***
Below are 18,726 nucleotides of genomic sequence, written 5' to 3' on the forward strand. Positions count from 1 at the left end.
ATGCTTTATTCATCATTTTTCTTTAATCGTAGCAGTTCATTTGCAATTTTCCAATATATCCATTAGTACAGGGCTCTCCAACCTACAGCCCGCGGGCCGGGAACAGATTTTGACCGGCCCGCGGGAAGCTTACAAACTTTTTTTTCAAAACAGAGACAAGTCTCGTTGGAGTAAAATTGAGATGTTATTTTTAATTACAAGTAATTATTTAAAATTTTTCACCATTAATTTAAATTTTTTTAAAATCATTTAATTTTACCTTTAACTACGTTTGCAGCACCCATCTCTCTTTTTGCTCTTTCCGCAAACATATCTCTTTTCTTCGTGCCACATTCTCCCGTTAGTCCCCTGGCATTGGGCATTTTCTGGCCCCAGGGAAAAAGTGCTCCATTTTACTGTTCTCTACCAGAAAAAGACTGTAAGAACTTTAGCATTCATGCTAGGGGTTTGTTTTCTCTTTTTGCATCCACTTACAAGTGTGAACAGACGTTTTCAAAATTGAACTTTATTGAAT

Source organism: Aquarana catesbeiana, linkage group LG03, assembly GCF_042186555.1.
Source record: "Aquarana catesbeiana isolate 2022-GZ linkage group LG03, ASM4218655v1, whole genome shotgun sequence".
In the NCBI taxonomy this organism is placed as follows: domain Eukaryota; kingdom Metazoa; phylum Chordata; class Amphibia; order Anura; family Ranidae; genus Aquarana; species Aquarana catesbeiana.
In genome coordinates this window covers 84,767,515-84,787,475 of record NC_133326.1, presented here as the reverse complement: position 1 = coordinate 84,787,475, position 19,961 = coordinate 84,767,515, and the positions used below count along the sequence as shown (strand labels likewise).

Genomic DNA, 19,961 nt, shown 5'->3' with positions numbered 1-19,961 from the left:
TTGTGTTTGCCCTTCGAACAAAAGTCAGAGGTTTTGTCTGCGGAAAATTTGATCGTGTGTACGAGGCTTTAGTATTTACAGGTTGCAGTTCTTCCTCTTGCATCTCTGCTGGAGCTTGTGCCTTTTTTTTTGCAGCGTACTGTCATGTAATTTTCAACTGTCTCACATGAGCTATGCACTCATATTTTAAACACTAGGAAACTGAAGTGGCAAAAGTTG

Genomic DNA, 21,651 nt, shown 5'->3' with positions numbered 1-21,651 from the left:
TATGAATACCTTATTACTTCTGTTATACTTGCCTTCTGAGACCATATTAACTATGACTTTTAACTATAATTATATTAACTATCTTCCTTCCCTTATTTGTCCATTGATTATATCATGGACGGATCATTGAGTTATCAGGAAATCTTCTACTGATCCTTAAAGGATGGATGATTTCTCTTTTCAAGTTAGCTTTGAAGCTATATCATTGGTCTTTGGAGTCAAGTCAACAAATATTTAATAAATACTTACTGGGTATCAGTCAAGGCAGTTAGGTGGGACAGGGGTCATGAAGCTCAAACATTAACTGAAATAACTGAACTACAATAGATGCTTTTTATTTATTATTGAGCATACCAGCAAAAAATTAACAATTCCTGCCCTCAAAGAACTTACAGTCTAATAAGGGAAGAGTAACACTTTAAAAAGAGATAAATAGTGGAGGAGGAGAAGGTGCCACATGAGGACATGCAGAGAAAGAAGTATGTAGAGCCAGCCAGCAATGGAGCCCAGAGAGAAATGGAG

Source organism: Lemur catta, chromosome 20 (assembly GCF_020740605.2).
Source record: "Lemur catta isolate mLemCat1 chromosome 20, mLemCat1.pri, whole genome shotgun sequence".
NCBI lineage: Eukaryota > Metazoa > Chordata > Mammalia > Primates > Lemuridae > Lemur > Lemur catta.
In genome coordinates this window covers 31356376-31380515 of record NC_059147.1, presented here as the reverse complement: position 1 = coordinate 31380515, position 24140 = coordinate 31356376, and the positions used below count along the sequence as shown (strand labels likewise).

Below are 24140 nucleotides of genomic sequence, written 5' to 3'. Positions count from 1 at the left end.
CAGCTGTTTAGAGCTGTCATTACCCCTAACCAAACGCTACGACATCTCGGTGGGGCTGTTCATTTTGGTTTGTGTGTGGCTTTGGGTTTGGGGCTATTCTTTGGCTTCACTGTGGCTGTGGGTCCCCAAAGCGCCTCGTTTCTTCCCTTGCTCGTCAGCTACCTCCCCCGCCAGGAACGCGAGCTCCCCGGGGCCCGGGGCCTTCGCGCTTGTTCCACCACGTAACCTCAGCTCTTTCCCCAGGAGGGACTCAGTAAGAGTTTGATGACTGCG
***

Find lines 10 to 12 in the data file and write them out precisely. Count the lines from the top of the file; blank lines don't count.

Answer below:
TATGAATACCTTATTACTTCTGTTATACTTGCCTTCTGAGACCATATTAACTATGACTTTTAACTATAATTATATTAACTATCTTCCTTCCCTTATTTGTCCATTGATTATATCATGGACGGATCATTGAGTTATCAGGAAATCTTCTACTGATCCTTAAAGGATGGATGATTTCTCTTTTCAAGTTAGCTTTGAAGCTATATCATTGGTCTTTGGAGTCAAGTCAACAAATATTTAATAAATACTTACTGGGTATCAGTCAAGGCAGTTAGGTGGGACAGGGGTCATGAAGCTCAAACATTAACTGAAATAACTGAACTACAATAGATGCTTTTTATTTATTATTGAGCATACCAGCAAAAAATTAACAATTCCTGCCCTCAAAGAACTTACAGTCTAATAAGGGAAGAGTAACACTTTAAAAAGAGATAAATAGTGGAGGAGGAGAAGGTGCCACATGAGGACATGCAGAGAAAGAAGTATGTAGAGCCAGCCAGCAATGGAGCCCAGAGAGAAATGGAG

Source organism: Lemur catta, chromosome 20 (assembly GCF_020740605.2).
Source record: "Lemur catta isolate mLemCat1 chromosome 20, mLemCat1.pri, whole genome shotgun sequence".